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The Stance of Labor

  1. Amidst all this, what of organized labor, the historic institutional representative of the exploited, the presumed "countervailing power" against the excesses of Big Business? The contemporary social assault on the labor movement is of crisis proportions. To the average American, "big labor" is a growing cancer equal in impact to Big Business -- nothing could be more distorted, even granting a sizable union bureaucracy. But in addition to public exaggerations, the labor crisis can be measured in several ways. First, the high expectations of the newborn AFL-CIO of 30 million members by 1965 are suffering a reverse unimaginable five years ago. The demise of the dream of "organizing the unorganized" is dramatically reflected in the AFL-CIO decision, just two years after its creation, to slash its organizing staff in half. From 15 million members when the AFL and the CIO merged, the total has slipped to 13.5 million. During the post-war generation, union membership nationally has increased by four million -- but the total number of workers has jumped by 13 million. Today only 40 percent of all non-agricultural workers are protected by any form or organization. Second, organizing conditions are going to worsen. Where labor now is strongest -- in industries -- automation is leading to an attrition of available work. As the number of jobs dwindles, so does labor's power of bargaining, since management can handle a strike in an automated plant more easily than the older mass-operated ones.
  2. More important perhaps, the American economy has changed radically in the last decade, as suddenly the number of workers producing goods became fewer than the number in "nonproductive" areas -- government, trade, finance, services, utilities, transportation. Since World War II "white collar" and "service" jobs have grown twice as fast as have, "blue collar" production jobs. Labor has almost no organization in the expanding occupational areas of the new economy, but almost all of its entrenched strength in contracting areas. As big government hires more, as business seeks more office workers and skilled technicians, and as growing commercial America demands new hotels, service stations and the like, the conditions will become graver still. Further, there is continuing hostility to labor by the Southern states and their industrial interests -- meaning " runaway plants, cheap labor threatening the organized trade union movement, and opposition from Dixiecrats to favorable labor legislation in Congress. Finally, there is indication that Big Business, for the sake of public relations if nothing more, has acknowledged labor's "right" to exist, but has deliberately tried to contain labor at its present strength, preventing strong unions from helping weaker ones or from spreading or unorganized sectors of the economy. Business is aided in its efforts by proliferation of "right-to-work" laws at state levels (especially in areas where labor is without organizing strength to begin with), and anti-labor legislation in Congress.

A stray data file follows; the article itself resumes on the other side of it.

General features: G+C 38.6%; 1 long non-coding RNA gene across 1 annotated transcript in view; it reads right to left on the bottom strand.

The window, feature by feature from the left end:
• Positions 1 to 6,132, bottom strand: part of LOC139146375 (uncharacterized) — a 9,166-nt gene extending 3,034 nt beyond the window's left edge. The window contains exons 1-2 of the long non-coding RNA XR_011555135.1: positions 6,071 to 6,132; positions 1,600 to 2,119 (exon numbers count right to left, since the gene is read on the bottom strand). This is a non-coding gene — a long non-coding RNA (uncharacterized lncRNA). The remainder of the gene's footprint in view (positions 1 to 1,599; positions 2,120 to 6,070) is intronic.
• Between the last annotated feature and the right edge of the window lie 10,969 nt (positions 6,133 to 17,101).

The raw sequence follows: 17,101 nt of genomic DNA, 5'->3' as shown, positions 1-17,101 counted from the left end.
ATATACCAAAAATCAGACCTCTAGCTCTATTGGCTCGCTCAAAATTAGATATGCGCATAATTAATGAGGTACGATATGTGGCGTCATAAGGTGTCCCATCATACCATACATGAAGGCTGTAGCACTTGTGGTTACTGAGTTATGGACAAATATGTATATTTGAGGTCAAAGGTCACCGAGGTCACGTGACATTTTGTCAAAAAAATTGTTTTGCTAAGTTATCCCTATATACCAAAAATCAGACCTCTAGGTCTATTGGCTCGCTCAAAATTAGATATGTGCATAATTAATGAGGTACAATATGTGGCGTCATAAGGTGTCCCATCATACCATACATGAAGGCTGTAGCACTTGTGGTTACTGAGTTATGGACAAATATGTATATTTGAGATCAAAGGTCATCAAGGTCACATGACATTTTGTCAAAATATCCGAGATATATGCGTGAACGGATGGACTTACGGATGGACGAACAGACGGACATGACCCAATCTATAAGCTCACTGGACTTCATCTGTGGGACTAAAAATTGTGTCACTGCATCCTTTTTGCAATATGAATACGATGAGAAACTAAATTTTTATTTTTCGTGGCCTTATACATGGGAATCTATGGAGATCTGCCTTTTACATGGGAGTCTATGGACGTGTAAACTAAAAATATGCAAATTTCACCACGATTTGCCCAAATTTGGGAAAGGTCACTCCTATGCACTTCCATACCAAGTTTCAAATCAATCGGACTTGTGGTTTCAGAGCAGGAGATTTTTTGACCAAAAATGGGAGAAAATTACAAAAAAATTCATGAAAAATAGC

3. In the midst of these besetting crises, labor itself faces its own problems of vision and program. Historically, there can be no doubt as to its worth in American politics -- what progress there has been in meeting human needs in this century rests greatly with the labor movement. And to a considerable extent the social democracy for which labor has fought externally is reflected in its own essentially democratic character: representing millions of people, no millions of dollars; demanding their welfare, not eternal profit. Today labor remains the most liberal "mainstream" institution -- but often its liberalism represents vestigial commitments self-interestedness, unradicalism. In some measure labor has succumbed to institutionalization, its social idealism waning under the tendencies of bureaucracy, materialism, business ethics. The successes of the last generation perhaps have braked, rather than accelerated labor's zeal for change. Even the House of Labor has bay windows: not only is this true of the labor elites, but as well of some of the rank-and-file. Many of the latter are indifferent unionists, uninterested in meetings, alienated from the complexities of the labor-management negotiating apparatus, lulled to comfort by the accessibility of luxury and the opportunity of long-term contracts. "Union democracy" is not simply inhibited by labor leader elitism, but by the unrelated problem of rankand -file apathy to the tradition of unionism. The crisis of labor is reflected in the coexistence within the unions of militant Negro discontents and discriminatory locals, sweeping critics of the obscuring "public interest" marginal tinkering of government and willing handmaidens of conservative political leadership, austere sacrificers and business-like operators, visionaries and anachronisms -- tensions between extremes that keep alive the possibilities for a more militant unionism. Too, there are seeds of rebirth in the "organizational crisis" itself: the technologically unemployed, the unorganized white collar men and women, the migrants and farm workers, the unprotected Negroes, the poor, all of whom are isolated now from the power structure of the economy, but who are the potential base for a broader and more forceful unionism.